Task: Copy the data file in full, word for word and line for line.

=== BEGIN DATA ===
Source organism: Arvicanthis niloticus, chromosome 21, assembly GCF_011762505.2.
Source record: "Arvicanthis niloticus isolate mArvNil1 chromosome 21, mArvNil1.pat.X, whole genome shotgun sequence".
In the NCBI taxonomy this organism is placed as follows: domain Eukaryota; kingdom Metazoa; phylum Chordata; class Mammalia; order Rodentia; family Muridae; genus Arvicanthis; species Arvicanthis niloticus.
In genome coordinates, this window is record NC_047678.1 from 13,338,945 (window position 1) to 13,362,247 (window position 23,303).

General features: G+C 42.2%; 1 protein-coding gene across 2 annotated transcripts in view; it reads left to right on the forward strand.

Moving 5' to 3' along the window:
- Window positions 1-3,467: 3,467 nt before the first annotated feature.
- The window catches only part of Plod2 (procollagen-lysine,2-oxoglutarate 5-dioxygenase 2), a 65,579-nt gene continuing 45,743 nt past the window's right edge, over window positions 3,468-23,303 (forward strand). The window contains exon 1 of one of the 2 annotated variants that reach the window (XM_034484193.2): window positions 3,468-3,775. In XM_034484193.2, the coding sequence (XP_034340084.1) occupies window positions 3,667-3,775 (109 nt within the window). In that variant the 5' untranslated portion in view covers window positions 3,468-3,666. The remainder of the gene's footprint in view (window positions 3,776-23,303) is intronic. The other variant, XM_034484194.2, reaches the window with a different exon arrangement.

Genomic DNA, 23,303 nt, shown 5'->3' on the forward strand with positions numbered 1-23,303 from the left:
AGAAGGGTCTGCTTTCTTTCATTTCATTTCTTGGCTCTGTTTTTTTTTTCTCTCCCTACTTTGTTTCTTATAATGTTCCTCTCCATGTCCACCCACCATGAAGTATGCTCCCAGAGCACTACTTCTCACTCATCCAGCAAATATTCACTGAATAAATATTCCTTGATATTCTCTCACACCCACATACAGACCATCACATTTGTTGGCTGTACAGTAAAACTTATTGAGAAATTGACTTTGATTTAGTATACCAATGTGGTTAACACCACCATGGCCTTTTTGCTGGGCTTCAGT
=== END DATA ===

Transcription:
Source organism: Arvicanthis niloticus, chromosome 21, assembly GCF_011762505.2.
Source record: "Arvicanthis niloticus isolate mArvNil1 chromosome 21, mArvNil1.pat.X, whole genome shotgun sequence".
In the NCBI taxonomy this organism is placed as follows: domain Eukaryota; kingdom Metazoa; phylum Chordata; class Mammalia; order Rodentia; family Muridae; genus Arvicanthis; species Arvicanthis niloticus.
In genome coordinates, this window is record NC_047678.1 from 13,338,945 (window position 1) to 13,362,247 (window position 23,303).

General features: G+C 42.2%; 1 protein-coding gene across 2 annotated transcripts in view; it reads left to right on the forward strand.

Moving 5' to 3' along the window:
- Window positions 1-3,467: 3,467 nt before the first annotated feature.
- The window catches only part of Plod2 (procollagen-lysine,2-oxoglutarate 5-dioxygenase 2), a 65,579-nt gene continuing 45,743 nt past the window's right edge, over window positions 3,468-23,303 (forward strand). The window contains exon 1 of one of the 2 annotated variants that reach the window (XM_034484193.2): window positions 3,468-3,775. In XM_034484193.2, the coding sequence (XP_034340084.1) occupies window positions 3,667-3,775 (109 nt within the window). In that variant the 5' untranslated portion in view covers window positions 3,468-3,666. The remainder of the gene's footprint in view (window positions 3,776-23,303) is intronic. The other variant, XM_034484194.2, reaches the window with a different exon arrangement.

Genomic DNA, 23,303 nt, shown 5'->3' on the forward strand with positions numbered 1-23,303 from the left:
AGAAGGGTCTGCTTTCTTTCATTTCATTTCTTGGCTCTGTTTTTTTTTTCTCTCCCTACTTTGTTTCTTATAATGTTCCTCTCCATGTCCACCCACCATGAAGTATGCTCCCAGAGCACTACTTCTCACTCATCCAGCAAATATTCACTGAATAAATATTCCTTGATATTCTCTCACACCCACATACAGACCATCACATTTGTTGGCTGTACAGTAAAACTTATTGAGAAATTGACTTTGATTTAGTATACCAATGTGGTTAACACCACCATGGCCTTTTTGCTGGGCTTCAGT